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Lessons Learned from 4 Decades in Federal Contact Centers

An old rotary telephone with the receiver off the hook and in the foreground

For more than 40 years, Warren Snaider has been working at the General Services Administration providing government information to the public. A Senior Federal Information Specialist, Snaider has witnessed government contact centers evolve as technology has changed the way people communicate and access information.

Snaider first joined the Federal Information Center in Sacramento in 1972. His was one of 41 centers across the United States where people could walk into the lobby of a federal building and ask questions. He and two fellow agents also received plenty of questions from the public by mail and phone.

Back then, looking for answers meant a lot of research using government manuals and directories. It also meant being resourceful. For example, once a month they’d call the Bureau of Labor Statistics in San Francisco and get the latest issued consumer price index so that they could address the local calls for specific data.

The arrival of personal computers and the Internet gradually but radically changed that model. Snaider said call center agents now have a knowledgebase that they can access online, and his office has professional staff developing articles that respond to the needs of the public.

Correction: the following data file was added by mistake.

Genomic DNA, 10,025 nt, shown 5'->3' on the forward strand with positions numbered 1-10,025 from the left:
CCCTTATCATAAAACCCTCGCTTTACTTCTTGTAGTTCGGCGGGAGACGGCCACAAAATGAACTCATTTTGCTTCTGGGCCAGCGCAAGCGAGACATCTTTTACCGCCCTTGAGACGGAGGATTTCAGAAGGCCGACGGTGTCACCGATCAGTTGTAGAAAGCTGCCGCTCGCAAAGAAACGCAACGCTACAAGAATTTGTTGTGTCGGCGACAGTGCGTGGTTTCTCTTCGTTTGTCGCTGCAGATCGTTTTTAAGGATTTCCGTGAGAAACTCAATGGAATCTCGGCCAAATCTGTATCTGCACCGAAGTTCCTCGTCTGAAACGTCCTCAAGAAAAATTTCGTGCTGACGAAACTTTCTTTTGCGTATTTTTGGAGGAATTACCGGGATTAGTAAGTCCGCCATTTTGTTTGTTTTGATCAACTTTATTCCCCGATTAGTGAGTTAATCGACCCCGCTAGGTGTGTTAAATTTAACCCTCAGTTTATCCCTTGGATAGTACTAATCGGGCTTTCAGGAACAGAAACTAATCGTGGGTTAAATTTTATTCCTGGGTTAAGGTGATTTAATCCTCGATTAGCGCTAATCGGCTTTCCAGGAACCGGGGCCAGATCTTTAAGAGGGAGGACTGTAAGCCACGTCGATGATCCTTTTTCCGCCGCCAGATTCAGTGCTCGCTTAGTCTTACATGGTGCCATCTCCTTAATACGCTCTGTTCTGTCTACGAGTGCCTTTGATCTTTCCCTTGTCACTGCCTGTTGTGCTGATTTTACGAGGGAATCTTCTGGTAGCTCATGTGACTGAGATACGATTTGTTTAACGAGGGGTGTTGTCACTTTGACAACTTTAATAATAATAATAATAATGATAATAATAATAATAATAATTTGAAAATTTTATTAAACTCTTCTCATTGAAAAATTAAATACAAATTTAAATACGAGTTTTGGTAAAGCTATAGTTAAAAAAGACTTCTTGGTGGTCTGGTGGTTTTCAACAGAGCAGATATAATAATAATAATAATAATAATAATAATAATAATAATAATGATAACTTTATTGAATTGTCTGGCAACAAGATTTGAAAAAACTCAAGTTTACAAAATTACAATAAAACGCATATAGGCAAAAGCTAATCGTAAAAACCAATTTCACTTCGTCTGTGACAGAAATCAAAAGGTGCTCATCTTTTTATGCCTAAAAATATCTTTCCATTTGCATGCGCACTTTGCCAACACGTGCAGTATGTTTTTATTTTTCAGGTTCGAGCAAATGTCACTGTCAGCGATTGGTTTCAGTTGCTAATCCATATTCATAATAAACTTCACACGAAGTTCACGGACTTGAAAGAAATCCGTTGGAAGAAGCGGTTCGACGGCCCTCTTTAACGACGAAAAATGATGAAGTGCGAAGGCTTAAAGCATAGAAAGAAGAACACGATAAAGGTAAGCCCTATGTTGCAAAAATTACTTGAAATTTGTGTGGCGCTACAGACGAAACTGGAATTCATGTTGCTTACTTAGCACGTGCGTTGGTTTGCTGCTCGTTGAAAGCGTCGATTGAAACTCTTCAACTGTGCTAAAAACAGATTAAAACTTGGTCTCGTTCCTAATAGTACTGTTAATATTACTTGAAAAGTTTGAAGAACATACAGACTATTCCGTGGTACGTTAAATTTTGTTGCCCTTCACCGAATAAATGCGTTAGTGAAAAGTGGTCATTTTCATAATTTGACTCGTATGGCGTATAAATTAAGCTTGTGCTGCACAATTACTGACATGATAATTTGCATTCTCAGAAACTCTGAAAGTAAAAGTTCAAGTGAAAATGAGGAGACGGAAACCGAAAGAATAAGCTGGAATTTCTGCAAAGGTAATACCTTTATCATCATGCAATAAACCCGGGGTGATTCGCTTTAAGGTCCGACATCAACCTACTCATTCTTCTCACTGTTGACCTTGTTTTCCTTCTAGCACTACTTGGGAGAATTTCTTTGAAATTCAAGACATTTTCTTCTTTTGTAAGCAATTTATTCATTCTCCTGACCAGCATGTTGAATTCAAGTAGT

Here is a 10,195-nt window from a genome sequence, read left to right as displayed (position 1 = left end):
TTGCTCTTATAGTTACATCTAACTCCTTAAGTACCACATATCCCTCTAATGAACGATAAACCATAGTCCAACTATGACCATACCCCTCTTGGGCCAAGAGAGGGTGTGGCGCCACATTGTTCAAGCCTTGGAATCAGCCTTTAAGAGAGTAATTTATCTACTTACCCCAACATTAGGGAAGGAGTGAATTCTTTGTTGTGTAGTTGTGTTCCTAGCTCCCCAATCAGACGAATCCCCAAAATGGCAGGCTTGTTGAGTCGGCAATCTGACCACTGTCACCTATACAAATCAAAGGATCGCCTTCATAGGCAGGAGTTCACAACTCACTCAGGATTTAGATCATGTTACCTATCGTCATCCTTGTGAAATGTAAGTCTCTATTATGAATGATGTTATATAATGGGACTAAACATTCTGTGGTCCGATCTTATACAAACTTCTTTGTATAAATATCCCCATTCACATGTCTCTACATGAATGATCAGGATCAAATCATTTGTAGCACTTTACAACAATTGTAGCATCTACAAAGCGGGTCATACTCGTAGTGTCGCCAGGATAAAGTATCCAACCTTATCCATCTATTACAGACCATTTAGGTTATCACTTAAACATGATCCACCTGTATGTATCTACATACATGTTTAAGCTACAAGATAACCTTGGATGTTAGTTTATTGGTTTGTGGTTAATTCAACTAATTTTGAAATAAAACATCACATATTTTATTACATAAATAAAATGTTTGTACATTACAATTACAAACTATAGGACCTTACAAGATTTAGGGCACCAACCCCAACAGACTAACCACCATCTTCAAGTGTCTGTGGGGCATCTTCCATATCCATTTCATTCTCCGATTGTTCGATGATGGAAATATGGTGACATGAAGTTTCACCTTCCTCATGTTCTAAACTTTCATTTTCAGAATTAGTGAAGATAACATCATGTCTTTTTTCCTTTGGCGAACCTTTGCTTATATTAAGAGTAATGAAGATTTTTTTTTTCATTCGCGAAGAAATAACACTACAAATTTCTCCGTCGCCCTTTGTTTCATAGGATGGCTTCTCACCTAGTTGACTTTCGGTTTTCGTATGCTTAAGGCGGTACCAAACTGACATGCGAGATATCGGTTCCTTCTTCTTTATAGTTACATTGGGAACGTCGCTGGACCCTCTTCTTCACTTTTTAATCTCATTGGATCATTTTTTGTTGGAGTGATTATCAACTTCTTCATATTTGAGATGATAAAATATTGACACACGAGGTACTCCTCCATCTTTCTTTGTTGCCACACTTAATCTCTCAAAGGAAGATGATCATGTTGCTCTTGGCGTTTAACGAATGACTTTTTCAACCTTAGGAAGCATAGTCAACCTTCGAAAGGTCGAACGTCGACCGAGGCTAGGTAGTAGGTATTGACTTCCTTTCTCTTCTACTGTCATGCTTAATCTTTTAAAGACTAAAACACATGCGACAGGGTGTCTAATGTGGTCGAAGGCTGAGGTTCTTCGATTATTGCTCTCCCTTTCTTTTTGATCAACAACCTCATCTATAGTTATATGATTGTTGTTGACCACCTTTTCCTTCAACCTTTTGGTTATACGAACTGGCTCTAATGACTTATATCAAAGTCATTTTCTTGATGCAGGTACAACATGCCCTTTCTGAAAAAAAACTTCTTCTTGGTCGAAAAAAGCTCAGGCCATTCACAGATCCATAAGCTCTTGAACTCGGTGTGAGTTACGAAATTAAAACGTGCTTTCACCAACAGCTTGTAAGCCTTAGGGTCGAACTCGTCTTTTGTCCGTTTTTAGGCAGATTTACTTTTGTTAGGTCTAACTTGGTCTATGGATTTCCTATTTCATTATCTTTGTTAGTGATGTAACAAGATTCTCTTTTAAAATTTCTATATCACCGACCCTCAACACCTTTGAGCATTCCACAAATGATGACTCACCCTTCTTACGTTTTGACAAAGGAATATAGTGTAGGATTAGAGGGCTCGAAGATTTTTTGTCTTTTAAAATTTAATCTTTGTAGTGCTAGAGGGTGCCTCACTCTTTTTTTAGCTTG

“It should be so easy to find information that we’re not needed. I don’t think we’ll ever get to that because the government is so complex, but it should be something that we keep in mind as a goal,” he said.

Three figures search for information with binoculars, a cell phone, and a laptop computer

Snaider added that technology has brought its own set of challenges. “Today, technology fools us into thinking that we know things. The computer knows. The knowledgebase knows,” he said. “The more primitive we were, the more we demanded of the agent.”

Therefore, he added that the critical issue is hiring the right agents and training them properly.

“To choose the right agent, you need someone motivated enough to try to understand what the caller is saying. Without that, you’ll fail,” he said.

Asked to envision the future, Snaider said he expects more face-to-face interaction between the agents and the customers using technology. “Technology affords us the chance to restore some humanity.”

Lessons Learned
Business Concept compass graphic with the arrow pointing towards Customer

Over the years, Snaider has learned many lessons and offers advice to other people working with call centers:

  • There can always be another question, so learn to listen.
  • Be neutral in the language that you use. Innocent phrases like “you’re kidding” are going to be misinterpreted.
  • Don’t say: “here’s what it is.” Use instead: “this is what the office I talked to told me.”
  • There is no guidance on the length of a call. Contact center supervisors don’t care if the length is relatively high because they want the agent to be able to say, “no, I’ve never heard this before, tell me again what you’re saying.”
  • The more active listening you practice, the less likely it is that you’ll make a mistake.
  • Tell the caller that “we are going to work together” to find the answer, making it a collaborative, active effort on both sides.
  • The person can hear if you’re smiling. If you’re not, they’ll call you out on it.

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